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The council wrote to permit-holders and residents at the camp in August to outline further developments regarding its responsible camping strategy, including plans to turn the site into a ''camping only'' facility.
Permanent and temporary residents would have their cabins removed as the current lease on the site expires on August 31, and QLDC planned to remove some before that date and the rest in stages.
Permanent resident Jason Chisholm (48) said ''it's a bit of a shock'' and ''pretty disappointing'' that more than 100 residents would be evicted.
''They're breaking a whole community.''
He said there were still a lot of unresolved details about the cabin removals just months before the lease expires.
''They're treating us like mushrooms - they're keeping us in the dark.''
Mr Chisholm would be moving to Dunedin, but claimed there were many ''vulnerable'' people on site who would struggle to readjust once they were evicted.
In a letter to residents this week, QLDC chief executive Mike Theelen said the council recognised ''any change in established living arrangements can be stressful''.
He said the council planned to stop the use of any temporary or permanent residential accommodation on site, for it to be used solely for camping purposes, by summer 2020-21.
A resident living at the camp for more than 10 years, who asked not to be named, said ''we all know that Queenstown cannot continue down this road - it has lost its soul''.
''Money talks and until people
realise life isn't all about making money and stepping on others to get ahead, things will never change for the better,'' the resident said.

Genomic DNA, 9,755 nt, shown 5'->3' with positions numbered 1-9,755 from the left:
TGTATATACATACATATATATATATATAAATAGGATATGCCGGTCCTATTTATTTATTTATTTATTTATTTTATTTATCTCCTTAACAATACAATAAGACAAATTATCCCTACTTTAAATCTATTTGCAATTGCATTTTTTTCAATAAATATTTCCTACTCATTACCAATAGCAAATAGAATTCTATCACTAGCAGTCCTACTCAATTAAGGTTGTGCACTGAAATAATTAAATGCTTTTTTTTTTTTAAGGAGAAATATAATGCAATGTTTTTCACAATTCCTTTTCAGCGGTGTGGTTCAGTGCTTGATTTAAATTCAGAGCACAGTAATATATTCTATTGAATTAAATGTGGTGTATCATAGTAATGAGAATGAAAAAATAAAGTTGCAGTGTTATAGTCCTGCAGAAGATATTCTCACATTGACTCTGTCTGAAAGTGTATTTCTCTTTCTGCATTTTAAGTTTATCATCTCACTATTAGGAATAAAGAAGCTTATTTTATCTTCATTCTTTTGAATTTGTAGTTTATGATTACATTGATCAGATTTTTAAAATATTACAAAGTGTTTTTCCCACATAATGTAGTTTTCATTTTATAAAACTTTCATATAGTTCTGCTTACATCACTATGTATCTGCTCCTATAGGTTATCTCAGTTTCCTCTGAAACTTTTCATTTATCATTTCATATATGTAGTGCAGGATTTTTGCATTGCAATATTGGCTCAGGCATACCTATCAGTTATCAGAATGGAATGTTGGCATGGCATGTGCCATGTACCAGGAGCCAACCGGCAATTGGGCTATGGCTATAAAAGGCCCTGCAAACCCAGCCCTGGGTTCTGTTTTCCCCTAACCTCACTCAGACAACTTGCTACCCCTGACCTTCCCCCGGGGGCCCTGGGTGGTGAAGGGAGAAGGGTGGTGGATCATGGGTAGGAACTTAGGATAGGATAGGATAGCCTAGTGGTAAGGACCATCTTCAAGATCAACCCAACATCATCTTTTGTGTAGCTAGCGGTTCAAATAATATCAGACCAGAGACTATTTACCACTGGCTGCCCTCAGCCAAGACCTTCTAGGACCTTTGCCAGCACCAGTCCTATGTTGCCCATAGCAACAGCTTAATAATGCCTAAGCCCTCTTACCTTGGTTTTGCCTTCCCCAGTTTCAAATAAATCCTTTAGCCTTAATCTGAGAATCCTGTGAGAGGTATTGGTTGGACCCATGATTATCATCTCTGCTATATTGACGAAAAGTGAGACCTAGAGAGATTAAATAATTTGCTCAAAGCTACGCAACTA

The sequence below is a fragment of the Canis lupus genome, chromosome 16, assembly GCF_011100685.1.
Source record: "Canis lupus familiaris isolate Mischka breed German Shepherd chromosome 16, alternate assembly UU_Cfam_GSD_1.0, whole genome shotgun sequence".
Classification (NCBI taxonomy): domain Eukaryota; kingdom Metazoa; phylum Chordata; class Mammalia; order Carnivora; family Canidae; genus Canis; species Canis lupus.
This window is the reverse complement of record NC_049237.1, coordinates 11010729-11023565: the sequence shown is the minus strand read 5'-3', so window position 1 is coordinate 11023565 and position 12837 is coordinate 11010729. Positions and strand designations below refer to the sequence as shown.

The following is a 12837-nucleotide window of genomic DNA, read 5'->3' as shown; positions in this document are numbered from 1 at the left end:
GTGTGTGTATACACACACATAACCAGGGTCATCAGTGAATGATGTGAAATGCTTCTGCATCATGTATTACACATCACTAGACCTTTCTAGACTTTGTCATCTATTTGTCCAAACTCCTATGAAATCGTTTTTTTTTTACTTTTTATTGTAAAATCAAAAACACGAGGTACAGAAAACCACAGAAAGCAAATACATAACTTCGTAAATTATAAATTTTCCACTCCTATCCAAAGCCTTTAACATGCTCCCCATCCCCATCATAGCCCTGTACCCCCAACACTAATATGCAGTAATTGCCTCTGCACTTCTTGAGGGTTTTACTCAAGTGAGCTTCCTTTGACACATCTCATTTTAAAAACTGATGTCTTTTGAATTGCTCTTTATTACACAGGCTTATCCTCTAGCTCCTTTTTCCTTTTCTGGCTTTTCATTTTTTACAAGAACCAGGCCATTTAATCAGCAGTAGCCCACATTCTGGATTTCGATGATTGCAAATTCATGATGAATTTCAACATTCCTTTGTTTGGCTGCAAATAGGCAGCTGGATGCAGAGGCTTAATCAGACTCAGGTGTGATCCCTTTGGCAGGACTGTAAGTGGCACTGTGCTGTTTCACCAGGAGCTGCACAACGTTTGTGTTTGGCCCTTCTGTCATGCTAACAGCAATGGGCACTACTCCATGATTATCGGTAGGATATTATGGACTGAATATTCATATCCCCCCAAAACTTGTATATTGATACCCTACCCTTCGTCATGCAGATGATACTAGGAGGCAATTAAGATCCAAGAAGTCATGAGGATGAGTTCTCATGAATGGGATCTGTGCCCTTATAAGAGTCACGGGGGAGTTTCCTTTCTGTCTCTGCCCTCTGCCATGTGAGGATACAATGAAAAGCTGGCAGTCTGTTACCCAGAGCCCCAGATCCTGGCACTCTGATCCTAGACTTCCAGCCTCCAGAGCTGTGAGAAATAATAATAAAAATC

The decision would adversely affect many residents who work in the town, leaving them ''with nowhere to go''.
Temporary residents Jim and Shirley Thompson, of Dunedin, who have owned a holiday cabin on the site for 25 years, said they felt residents were being ''bullied'' into leaving.
Mr Thompson said: ''It's not good practice for elected representatives to make people homeless.''
As part of its responsible camping strategy, QLDC also sought another large camp site able to accommodate more than 200 vehicles and planned to develop space for 400 campers at 12 Mile Delta.
Queenstown Mayor Jim Boult said it was ''way off the mark'' to suggest Queenstown was becoming an enclave for the rich.
''There is no council more dedicated to providing affordable housing than this council.
''History has allowed permanent residential activity to take place there - it can't continue forever.
''I feel very sorry for people over there.
''We will do our level best to ensure that there are other accommodation options for them well before they have to move out.''
Frankton Motor Camp managers planned to meet QLDC representatives in the coming weeks to discuss the camp's future.